Connecting William Street is a redevelopment project that the Ann Arbor Downtown Development Authority is working on to make better use of properties which are currently surface parking lots. The grand plan envisions relatively dense development on these lots.
For background reading see the DDA site for Connecting William Street, the AnnArbor.com coverage of Connecting William Street, and the Ann Arbor Chronicle coverage of Connecting William Street. If you're coming at it from scratch, expect to spend about an hour chewing on the debates to date. Or, you could be like most people and not really care to read every excruciating detail of every minor functionary's opinions on the project, and every excruciating opinion from the pseudonymous commenter crowd.
William Street is not a fun street to walk down, especially compared to Liberty Street one block over. There's not a density of retail that makes window shopping appealing, and two entire blocks are given over to parking. The question is whether municipal intervention in the planning process can enliven this area and at the same time generate a return on the investment in the land that's better than what parking can provide.
The biggest problem with William Street, and one that no easy planning process can address, is the horrible car-pedestrian interface at the Fourth and William parking structure. Cars enter and exit to the sidewalk without much in the way of sight lines to help avoid collisions, and it's a busy enough structure that if you go from Main to Fourth past the structure you're bound to have to make a quick step to preserve your good health. No matter what else you do with all of the other properties, there's still going to be a barrier that separates Main Street from points to the east, and anyone with a choice as to where to walk is going to detour towards Liberty.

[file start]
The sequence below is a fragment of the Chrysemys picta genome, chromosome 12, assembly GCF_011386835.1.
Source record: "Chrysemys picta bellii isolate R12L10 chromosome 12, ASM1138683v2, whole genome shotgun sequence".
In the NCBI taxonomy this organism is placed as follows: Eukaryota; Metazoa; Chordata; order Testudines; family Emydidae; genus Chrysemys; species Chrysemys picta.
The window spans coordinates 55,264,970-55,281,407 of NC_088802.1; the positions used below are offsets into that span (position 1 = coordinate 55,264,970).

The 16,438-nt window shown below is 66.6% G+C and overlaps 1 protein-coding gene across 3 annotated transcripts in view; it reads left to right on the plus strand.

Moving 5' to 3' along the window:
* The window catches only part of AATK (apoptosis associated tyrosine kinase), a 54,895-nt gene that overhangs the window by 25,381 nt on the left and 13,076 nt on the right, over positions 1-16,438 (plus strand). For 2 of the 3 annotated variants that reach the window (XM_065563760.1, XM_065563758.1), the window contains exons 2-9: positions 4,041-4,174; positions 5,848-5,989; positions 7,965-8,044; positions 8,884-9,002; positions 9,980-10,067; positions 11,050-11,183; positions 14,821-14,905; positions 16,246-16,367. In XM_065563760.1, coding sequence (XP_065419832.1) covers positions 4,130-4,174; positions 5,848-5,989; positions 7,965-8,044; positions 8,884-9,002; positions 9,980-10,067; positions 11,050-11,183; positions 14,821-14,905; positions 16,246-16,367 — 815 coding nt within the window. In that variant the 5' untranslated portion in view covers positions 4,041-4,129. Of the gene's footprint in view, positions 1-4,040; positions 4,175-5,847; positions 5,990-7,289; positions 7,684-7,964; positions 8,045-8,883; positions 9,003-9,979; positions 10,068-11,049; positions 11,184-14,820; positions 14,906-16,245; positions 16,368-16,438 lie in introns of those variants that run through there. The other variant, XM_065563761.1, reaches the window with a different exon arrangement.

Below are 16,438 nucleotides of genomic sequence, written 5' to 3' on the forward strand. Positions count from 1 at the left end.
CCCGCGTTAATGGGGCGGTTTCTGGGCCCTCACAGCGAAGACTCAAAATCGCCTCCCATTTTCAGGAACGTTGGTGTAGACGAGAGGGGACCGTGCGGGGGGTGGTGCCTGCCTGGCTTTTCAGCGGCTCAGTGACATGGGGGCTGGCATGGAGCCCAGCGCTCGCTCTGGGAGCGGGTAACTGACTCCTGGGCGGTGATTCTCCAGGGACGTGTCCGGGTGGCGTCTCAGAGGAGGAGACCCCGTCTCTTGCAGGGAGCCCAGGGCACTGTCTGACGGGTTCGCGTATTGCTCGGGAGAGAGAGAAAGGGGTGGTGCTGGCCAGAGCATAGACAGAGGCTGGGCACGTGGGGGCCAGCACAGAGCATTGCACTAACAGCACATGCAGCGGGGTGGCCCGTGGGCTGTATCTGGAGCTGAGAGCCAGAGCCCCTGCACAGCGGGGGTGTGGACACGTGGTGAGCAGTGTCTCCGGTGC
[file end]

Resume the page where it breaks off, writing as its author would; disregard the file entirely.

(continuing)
Build all you want, but the giant hulk of a parking structure smack in the middle of your development effort is going to overshadow any attempts you make to build a pleasant streetscape.
Yes, good point. Also, the Library presents a blank wall to much of the street between 5th and Division.
Another point about the 4th & William structure is that they propose putting office or other ground-floor use on the first level. How that allows for traffic management is a big question, though I imagine there is an engineering solution. And it will all have to be coordinated with Blake Transit traffic patterns.
I’ve been reviewing the LOC presentations from the DDA, and they did not begin with William Street as a focus. In the beginning, it was about Midtown. That makes more sense, as I’d like to think the Library Lot for example could be more constructively linked to the Liberty Street area.
The street along the side of the library is walkable, at least, and there’s a low wall that’s fun for kids to explore. I don’t have any complaint there.
The entrance and exit at Library Lane next to the library is another story – any stop sign that has to enumerate all of the things you should be looking for that you can’t see because the sight lines are bad is reflective of a poor design that we’re going to have to live with for a long time.